“THAT’S for the 86 semi-final you Subbuteo stadium twats…”
The forthright thoughts of an anonymous member of the Twitter community shortly after the final whistle at Loftus Road.
The reverse déjà vu concept of QPR losing to us 2-3 but contriving to score four of the five goals sprang to my mind too, but not quite as epically as the outburst above. I’m sure Steve Nicol and Gary Gillespie enjoyed the way things panned out in west London.
The climax to this game was nothing short of bonkers. Not in that wondrous ‘how good are we?’ style of bonkers we’d have liked it to be, but bonkers nonetheless. Erratically bonkers perhaps? There is value in an erratically bonkers procured three points. Three points claimed so late in a game can only put a spring in our so far flat-footed step.
Some things about our performance were borderline abysmal. When Glen Johnson walks off the pitch at full time as our best defender then you know there have been some pretty fundamental issues for the back four. Jose Enrique, Dejan Lovren and Martin Skrtel all went rabbit in the headlights, often simultaneously.
Another change in composition for the midfield, while necessary, unsettled us enough for QPR to take advantage. Luckily it was QPR trying to take advantage – their very best attempts at making hay while the sun literally shined never enough to see them lead at any of the hapless points of our afternoon.
Somehow, I was infused with a vibe that we were going to win by hook or crook. Crook it was then, as none of our midfield walked away from this game in the manner of a triumphant battle-weary general. None of them stank in the way three quarters of our defence stank, but all of them will have better days. We never controlled the centre ground convincingly. Stability in the engine room is needed.
1 – This is the first time in Premier League history that Liverpool have benefited from two own goals in the same game. Fortuitous.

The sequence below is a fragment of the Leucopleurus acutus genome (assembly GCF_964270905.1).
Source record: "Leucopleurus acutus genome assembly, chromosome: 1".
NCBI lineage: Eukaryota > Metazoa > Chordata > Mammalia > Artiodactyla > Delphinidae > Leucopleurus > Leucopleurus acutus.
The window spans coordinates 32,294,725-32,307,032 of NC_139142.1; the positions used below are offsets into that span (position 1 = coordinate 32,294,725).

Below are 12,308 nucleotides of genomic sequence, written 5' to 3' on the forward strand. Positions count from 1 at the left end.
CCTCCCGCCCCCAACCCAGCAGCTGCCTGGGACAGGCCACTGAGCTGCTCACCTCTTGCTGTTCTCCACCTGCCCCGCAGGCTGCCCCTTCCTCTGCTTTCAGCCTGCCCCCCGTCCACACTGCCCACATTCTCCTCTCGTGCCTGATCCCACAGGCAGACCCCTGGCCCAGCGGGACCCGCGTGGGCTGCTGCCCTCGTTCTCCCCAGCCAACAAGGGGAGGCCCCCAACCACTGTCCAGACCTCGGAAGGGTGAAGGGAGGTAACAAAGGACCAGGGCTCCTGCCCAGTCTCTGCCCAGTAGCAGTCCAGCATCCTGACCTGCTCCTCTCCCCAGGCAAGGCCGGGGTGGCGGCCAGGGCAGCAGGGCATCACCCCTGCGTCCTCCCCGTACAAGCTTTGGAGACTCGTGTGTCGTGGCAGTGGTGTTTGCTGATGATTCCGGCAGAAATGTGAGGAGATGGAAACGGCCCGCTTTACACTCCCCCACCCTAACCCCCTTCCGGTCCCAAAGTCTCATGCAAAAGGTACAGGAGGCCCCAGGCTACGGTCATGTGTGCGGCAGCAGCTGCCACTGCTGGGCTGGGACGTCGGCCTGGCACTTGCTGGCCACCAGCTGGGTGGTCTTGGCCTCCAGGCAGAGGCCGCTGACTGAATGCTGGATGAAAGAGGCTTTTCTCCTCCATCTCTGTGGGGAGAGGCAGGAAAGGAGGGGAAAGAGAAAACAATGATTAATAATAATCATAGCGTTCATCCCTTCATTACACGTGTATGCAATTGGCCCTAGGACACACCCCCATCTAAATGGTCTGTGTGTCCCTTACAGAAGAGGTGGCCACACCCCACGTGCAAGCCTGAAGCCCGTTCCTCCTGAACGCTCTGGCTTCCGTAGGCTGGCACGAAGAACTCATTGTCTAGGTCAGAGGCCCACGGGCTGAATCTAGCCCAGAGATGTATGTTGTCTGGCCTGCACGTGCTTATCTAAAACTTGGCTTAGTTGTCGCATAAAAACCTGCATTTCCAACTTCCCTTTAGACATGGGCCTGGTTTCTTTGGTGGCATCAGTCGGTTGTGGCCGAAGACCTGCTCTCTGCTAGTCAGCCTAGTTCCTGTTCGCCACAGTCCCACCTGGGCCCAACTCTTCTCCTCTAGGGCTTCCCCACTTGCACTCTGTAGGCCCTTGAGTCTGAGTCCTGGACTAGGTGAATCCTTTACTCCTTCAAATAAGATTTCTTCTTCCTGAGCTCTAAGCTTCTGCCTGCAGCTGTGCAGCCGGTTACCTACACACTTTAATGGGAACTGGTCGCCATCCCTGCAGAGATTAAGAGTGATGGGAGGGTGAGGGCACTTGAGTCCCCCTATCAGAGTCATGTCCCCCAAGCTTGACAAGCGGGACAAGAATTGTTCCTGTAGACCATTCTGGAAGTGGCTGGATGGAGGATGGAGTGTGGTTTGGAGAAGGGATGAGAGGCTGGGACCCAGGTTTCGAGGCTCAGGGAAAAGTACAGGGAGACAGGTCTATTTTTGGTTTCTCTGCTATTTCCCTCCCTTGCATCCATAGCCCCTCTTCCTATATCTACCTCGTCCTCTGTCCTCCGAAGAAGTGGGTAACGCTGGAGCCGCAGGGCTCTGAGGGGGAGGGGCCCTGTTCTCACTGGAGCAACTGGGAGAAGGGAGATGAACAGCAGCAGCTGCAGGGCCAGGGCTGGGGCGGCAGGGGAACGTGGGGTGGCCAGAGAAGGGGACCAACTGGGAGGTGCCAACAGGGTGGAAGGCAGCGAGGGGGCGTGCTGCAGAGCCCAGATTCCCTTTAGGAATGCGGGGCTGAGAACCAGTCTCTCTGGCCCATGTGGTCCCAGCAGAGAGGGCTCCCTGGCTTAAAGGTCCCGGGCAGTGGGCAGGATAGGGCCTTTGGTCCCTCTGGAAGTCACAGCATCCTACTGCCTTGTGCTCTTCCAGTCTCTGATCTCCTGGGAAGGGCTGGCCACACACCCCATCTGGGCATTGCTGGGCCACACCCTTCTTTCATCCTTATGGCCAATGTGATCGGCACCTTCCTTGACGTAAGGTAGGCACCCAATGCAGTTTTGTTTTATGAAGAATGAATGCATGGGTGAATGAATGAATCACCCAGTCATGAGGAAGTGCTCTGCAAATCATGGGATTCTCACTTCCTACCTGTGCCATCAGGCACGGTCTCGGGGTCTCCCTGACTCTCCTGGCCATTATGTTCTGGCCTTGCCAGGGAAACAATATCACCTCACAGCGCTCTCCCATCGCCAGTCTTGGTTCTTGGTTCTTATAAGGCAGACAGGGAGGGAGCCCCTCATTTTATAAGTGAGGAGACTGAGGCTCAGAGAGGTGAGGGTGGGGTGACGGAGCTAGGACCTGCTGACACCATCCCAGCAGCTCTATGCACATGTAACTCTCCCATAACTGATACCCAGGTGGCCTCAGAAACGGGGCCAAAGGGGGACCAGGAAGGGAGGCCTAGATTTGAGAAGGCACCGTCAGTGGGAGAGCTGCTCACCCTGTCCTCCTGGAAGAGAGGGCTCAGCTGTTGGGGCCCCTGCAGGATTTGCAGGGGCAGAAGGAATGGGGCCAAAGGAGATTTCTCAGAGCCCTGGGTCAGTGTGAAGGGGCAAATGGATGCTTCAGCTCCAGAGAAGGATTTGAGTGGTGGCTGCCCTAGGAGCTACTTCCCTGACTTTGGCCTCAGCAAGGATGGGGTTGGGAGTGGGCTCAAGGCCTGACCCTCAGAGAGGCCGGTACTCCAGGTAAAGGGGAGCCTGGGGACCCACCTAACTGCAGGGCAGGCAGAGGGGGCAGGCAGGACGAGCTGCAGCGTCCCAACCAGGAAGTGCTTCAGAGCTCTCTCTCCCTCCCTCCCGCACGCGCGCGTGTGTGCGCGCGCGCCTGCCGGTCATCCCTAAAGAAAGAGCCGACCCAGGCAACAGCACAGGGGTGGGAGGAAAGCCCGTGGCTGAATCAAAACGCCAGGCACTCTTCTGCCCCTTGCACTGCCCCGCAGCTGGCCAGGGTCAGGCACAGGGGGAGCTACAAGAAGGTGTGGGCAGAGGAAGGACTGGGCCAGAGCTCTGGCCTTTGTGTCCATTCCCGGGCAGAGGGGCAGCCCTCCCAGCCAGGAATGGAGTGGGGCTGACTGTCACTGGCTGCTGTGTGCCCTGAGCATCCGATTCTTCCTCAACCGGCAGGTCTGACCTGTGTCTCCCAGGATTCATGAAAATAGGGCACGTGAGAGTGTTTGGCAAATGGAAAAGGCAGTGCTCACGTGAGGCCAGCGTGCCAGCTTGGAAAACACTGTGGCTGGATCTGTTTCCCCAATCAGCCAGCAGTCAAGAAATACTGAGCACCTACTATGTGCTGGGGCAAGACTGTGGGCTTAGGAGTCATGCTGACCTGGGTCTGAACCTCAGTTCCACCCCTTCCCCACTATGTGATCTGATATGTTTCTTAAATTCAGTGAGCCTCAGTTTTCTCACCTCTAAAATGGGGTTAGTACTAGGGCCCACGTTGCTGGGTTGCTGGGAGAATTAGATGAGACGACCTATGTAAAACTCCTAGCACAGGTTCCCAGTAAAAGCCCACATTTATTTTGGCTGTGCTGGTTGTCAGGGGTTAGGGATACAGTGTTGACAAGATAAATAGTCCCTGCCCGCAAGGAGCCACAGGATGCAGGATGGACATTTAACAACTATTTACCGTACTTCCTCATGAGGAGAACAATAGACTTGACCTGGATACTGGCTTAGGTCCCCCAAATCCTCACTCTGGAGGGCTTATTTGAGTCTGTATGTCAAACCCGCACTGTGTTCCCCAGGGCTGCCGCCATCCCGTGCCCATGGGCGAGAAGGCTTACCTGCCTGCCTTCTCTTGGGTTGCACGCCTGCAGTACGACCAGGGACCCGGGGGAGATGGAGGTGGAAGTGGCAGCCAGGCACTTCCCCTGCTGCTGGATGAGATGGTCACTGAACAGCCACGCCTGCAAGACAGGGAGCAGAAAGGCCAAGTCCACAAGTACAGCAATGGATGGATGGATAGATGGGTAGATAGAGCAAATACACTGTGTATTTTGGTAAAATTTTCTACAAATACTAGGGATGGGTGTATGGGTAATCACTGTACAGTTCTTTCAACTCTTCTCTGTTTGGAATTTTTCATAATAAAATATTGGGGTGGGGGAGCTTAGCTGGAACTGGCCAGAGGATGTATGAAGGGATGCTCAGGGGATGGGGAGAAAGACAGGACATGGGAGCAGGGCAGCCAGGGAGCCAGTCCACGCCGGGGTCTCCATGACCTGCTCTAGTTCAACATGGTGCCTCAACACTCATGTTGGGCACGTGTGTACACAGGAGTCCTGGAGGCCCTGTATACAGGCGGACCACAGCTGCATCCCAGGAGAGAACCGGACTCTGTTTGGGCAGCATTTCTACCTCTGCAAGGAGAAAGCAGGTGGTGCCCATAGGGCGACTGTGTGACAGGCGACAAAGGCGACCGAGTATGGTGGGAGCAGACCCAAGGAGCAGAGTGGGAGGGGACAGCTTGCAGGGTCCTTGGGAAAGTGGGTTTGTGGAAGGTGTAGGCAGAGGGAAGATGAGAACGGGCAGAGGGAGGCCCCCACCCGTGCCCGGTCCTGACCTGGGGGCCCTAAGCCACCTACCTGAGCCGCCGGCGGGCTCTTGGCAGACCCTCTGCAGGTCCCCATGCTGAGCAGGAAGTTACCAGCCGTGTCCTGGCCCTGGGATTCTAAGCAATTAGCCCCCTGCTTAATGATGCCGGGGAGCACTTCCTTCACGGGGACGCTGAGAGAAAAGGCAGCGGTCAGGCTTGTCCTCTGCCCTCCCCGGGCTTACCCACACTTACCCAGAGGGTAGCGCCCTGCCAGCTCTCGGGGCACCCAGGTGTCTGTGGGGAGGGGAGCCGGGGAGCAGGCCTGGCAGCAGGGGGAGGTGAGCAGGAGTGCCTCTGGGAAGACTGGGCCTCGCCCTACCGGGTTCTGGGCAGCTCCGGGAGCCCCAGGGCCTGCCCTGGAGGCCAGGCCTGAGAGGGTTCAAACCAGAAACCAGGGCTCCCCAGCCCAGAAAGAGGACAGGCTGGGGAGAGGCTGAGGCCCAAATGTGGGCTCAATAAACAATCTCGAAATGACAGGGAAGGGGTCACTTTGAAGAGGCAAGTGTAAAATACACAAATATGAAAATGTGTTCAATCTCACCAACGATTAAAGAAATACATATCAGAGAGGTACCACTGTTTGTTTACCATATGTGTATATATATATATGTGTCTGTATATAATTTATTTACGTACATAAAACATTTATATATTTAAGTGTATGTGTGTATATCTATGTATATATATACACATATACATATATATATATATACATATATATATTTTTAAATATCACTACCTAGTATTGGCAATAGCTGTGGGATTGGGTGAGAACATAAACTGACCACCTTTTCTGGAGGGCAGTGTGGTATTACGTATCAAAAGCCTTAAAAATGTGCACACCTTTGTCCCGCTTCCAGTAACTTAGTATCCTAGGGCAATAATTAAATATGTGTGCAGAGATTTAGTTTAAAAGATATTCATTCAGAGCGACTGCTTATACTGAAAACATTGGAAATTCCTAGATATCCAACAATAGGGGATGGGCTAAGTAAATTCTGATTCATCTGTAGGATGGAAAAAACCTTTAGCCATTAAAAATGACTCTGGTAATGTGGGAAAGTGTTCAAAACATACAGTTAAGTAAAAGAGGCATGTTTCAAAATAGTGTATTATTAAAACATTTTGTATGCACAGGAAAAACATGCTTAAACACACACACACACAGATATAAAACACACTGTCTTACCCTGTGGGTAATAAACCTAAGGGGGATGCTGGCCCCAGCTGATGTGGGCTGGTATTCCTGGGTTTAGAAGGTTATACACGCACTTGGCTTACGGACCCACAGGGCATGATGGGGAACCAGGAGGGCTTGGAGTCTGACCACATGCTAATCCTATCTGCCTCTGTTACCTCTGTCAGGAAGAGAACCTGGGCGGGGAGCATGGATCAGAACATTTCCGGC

— OptaJoe (@OptaJoe) October 19, 2014
Mario Balotelli struggled badly, there is no two ways about it, but it won’t always be the case. That was a horrendous miss in the second half when he shinned the ball over the bar after McCarthy pushed it into his path. On the upside, his runs and positioning remain sound. With both of the own goals Balotelli lay in wait as the projected beneficiary of the balls that were delivered across the area. Growing frustrations about him will not help the situation yet frustrations among some supporters are in danger of escalating.
The biggest ups beyond the ‘majestic’ Glen Johnson, came in the shapes of Simon Mignolet, Raheem Sterling and Philippe Coutinho, while Adam Lallana continued his reassuring and unexpected displays of controlled aggression to go with his on ball intelligence.
Mignolet at one point came for the ball and totalled Skrtel to get there.
I recognise all the words above. I just never really expected to see them pieced together in regards to our reluctant ‘sweeper keeper’ any time soon. We still conceded two sloppy goals, and the second of those managed to sneak in at the near post, yet a near post that was being guarded by the returning Joe Allen. Mignolet might just threaten to win the man of the match vote at the bottom of this page.
1 – Liverpool have kept just one clean sheet in their last 14 Premier League matches. Porous.
— OptaJoe (@OptaJoe) October 19, 2014
For Sterling the watching Roy Hodgson must have been so proud to see the concept of a minimum 48-hour rest bringing such rich performance rewards. After all Hodgson is a man who’s magnanimous enough to take on the teachings of new lessons – right? Sterling’s burst of speed for the winning goal, latching on to a classic Coutinho through ball that could easily have been lifted from that artistic 5-1 rolling over of Arsenal last season. This was a thing of beauty, just as Coutinho’s goal itself was.